What about Workers Compensation?
The court addresses the issue of workers comp only marginally. The drivers were required to purchase “work accident” insurance. They sought reimbursement for this expense, which the appeals court granted. However, the court did not address the issue of retroactive workers comp coverage for all FedEx drivers. Given that these “independent contractors” are actually employees, and regardless of this accident insurance (which is unlikely to be as generous as workers comp), what is the status of all the drivers injured during the course and scope of their FedEx employment? Among the many retroactive liabilities looming for FedEx as they lose appeals at different levels of the judicial system, this may be one of the biggest.
As the (politically incorrect) saying goes, “it ain’t over ’til the fat lady sings.” FedEx surely has the deep pockets needed to continue their doomed appeals. But I do think I see a fat duck, waddling to the front of the stage, about to break into song.

News roundup: popcorn lung, medical tourism, health care matters, and more

Tuesday, October 16th, 2007

Popcorn lung – We’ve previously taken OSHA to task for being slow off the mark in protecting workers who are at risk for severe respiratory illnesses related to exposure to microwave popcorn butter flavorings containing diacetyl. Now, while the agency continues to “seek evidence”, legislators have passed a diacetyl bill requiring the agency to issue an interim final standard to minimize worker exposure to diacetyl in popcorn and flavor manufacturing plants. In response, OSHA has scheduled public hearings and issued a Safety and Health Information Bulletin on Respiratory Disease Among Employees in Microwave Popcorn Processing Plants and Hazard Communication Guidance for diacetyl. But OSHA is still balking at issuing an emergency standard for diacetyl, falling back on its preferred voluntary compliance philosophy.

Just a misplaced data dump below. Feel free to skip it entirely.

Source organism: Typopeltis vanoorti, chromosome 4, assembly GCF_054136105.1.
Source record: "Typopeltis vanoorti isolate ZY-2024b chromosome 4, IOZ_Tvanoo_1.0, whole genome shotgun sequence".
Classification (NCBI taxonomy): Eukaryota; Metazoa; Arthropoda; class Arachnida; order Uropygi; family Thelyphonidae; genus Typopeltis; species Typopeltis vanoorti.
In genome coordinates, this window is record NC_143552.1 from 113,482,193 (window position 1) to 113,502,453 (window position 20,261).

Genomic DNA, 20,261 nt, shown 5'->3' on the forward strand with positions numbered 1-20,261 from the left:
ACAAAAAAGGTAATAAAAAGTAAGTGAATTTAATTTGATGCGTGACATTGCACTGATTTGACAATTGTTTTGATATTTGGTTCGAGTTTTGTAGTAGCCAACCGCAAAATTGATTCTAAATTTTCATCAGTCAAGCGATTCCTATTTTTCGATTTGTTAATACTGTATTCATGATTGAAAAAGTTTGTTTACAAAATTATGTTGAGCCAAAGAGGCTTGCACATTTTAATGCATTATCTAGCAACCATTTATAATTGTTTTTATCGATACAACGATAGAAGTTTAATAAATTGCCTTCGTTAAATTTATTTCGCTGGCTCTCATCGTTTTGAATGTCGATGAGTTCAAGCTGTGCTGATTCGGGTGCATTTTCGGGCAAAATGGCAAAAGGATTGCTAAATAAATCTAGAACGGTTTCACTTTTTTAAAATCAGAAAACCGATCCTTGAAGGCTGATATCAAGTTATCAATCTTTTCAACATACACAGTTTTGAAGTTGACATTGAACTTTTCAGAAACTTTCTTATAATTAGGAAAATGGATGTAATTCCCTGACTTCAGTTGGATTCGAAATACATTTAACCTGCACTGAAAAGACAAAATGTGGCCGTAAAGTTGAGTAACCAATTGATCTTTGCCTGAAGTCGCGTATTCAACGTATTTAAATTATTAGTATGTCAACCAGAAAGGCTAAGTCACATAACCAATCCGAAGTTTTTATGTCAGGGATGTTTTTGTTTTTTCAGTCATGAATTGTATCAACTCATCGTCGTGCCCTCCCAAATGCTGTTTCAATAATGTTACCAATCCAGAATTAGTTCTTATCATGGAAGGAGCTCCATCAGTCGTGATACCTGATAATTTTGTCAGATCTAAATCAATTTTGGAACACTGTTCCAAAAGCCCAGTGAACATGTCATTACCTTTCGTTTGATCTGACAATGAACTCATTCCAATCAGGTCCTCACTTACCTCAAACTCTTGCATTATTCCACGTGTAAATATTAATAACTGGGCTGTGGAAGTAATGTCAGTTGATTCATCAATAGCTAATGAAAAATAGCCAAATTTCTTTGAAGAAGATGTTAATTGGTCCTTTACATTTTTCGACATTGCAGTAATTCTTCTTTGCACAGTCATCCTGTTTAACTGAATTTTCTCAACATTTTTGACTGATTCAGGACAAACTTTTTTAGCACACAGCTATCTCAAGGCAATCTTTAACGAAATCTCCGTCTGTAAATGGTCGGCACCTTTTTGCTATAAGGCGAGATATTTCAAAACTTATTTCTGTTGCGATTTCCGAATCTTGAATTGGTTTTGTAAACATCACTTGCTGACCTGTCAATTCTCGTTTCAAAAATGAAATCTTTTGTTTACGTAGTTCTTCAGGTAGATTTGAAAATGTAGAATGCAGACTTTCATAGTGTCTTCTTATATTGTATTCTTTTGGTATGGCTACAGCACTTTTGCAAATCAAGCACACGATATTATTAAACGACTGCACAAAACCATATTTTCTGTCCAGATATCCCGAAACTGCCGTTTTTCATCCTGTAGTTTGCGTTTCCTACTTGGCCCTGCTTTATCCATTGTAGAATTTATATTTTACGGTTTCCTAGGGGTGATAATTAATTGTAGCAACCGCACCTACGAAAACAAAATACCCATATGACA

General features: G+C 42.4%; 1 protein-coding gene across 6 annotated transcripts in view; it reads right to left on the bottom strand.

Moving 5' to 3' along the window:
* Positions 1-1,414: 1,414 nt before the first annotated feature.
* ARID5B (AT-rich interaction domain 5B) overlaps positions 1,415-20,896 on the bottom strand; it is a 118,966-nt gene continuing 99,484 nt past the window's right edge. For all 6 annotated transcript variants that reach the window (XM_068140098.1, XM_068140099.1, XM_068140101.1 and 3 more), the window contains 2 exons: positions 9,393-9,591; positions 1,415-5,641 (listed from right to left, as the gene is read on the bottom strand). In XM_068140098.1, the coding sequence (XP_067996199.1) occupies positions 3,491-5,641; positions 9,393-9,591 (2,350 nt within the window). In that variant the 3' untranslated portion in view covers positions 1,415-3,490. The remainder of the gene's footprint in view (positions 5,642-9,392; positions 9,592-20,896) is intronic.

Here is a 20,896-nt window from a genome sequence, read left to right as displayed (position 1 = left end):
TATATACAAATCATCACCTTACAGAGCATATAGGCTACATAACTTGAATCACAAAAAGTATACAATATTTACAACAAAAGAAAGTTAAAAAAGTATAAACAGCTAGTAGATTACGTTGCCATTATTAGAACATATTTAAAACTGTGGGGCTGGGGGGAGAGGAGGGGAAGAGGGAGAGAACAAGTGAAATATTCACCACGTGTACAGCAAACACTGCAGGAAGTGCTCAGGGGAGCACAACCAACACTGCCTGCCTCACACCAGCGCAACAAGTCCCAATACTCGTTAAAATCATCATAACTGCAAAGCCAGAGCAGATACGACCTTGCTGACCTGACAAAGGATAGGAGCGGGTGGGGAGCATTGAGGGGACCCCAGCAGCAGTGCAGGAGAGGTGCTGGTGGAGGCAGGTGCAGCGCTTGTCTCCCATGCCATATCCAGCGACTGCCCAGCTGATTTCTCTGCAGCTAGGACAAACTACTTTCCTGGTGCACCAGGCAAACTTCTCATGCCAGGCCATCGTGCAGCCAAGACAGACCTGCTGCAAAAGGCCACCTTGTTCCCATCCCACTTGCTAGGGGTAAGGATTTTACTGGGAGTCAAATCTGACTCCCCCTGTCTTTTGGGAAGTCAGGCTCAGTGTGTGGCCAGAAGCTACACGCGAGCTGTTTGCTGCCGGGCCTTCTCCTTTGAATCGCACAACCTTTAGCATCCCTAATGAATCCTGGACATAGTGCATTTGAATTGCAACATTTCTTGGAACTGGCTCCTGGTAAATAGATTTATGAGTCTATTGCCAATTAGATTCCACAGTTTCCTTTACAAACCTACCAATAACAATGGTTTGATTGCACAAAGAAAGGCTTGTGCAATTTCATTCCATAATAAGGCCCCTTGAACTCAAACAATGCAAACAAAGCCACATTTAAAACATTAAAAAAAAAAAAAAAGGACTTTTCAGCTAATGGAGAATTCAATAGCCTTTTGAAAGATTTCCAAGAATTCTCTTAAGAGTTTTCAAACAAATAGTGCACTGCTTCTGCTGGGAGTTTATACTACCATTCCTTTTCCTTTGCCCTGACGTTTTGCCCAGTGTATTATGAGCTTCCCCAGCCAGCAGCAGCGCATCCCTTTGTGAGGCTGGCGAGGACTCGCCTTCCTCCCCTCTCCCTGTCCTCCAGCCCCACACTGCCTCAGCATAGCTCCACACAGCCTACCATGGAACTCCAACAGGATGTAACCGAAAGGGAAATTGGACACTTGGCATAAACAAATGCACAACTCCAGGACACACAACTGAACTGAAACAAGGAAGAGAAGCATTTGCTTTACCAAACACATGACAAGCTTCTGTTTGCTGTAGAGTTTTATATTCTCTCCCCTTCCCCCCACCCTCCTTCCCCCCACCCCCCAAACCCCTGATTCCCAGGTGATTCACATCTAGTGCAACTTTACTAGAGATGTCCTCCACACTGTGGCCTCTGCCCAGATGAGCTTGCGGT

Medical tourism – David Williams of has just released a white paper on medical tourism in conjunction with MedPharma Partners LLC, a health care and life sciences consulting firm: Medical Tourism: Implications for Participants in the US Health Care System (PDF). We’ve talked about the issue of medical tourism before – this is an issue to keep on your radar screen. David’s paper is worth a read. Among the predictions:

  • US health insurers will start to provide coverage for medical tourism in 2008. Mini-med plans and small employers -not big health plans and blue chip companies– will lead the way.